Defense Advanced Research Projects AgencyTagged Content List

Transformative Materials

Relating to new or improved properties in materials

Showing 30 results for Materials + Microsystems RSS
July 15 – 17, 2019,
Detroit, MI
To jump-start innovation and foster forward-looking collaborations across the U.S. electronics community, DARPA’s Microsystems Technology Office will host a three-day event that will bring together those most impacted by the coming inflection in Moore’s Law. The 2019 ERI Summit will highlight the technical achievements of ERI programs, support continued research collaborations, and offer opportunities to solicit community input on new efforts.
August 18-20, 2020,
Virtual Event
From August 18-20, DARPA will host its third Electronics Resurgence Initiative (ERI) Summit and Microsystems Technology Office (MTO) Symposium. The annual event brings together leaders from across the electronics ecosystem – spanning government, defense, academia, and industry – to foster collaboration and share technical progress on DARPA’s five-year, $1.5 billion dollar investment into the advancement of the U.S. semiconductor industry. To ensure the health and safety of the more than 1,000 expected attendees, the 2020 Summit will be hosted on a world-class, immersive, and entirely virtual platform with built-in features for live presentations, online interaction, exhibits, and networking.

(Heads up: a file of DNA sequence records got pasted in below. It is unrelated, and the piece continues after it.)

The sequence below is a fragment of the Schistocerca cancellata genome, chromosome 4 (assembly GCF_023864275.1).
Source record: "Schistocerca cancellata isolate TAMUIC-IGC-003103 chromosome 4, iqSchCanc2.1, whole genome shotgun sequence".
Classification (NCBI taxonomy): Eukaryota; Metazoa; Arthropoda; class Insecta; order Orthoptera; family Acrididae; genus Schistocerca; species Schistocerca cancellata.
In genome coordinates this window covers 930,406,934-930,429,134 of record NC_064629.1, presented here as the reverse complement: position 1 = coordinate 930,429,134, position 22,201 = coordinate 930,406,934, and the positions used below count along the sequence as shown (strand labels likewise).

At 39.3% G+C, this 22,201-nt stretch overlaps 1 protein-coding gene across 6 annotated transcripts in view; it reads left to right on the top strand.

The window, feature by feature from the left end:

Radio Frequency and mixed signal electronics face performance limitations due to the limited circuit complexity possible in typical high-speed/high-dynamic-range compound semiconductor integrated circuit technologies.
The general-purpose computer has remained the dominant computing architecture for the last 50 years, driven largely by the relentless pace of Moore’s Law. As this trajectory shows signs of slowing, however, it has become increasingly more challenging to achieve performance gains from generalized hardware, setting the stage for a resurgence in specialized architectures. Today’s specialized, application-specific integrated circuits (ASICs) — hardware customized for a specific application — offer limited flexibility and are costly to design, fabricate, and program.
Next-generation intelligent systems supporting Department of Defense (DoD) applications like artificial intelligence, autonomous vehicles, shared spectrum communication, electronic warfare, and radar require processing efficiency that is orders of magnitude beyond what is available through current commercial electronics. Reaching the performance levels required by these DoD applications however will require developing highly complex system-on-chip (SoC) platforms that leverage the most advanced integrated circuit technologies.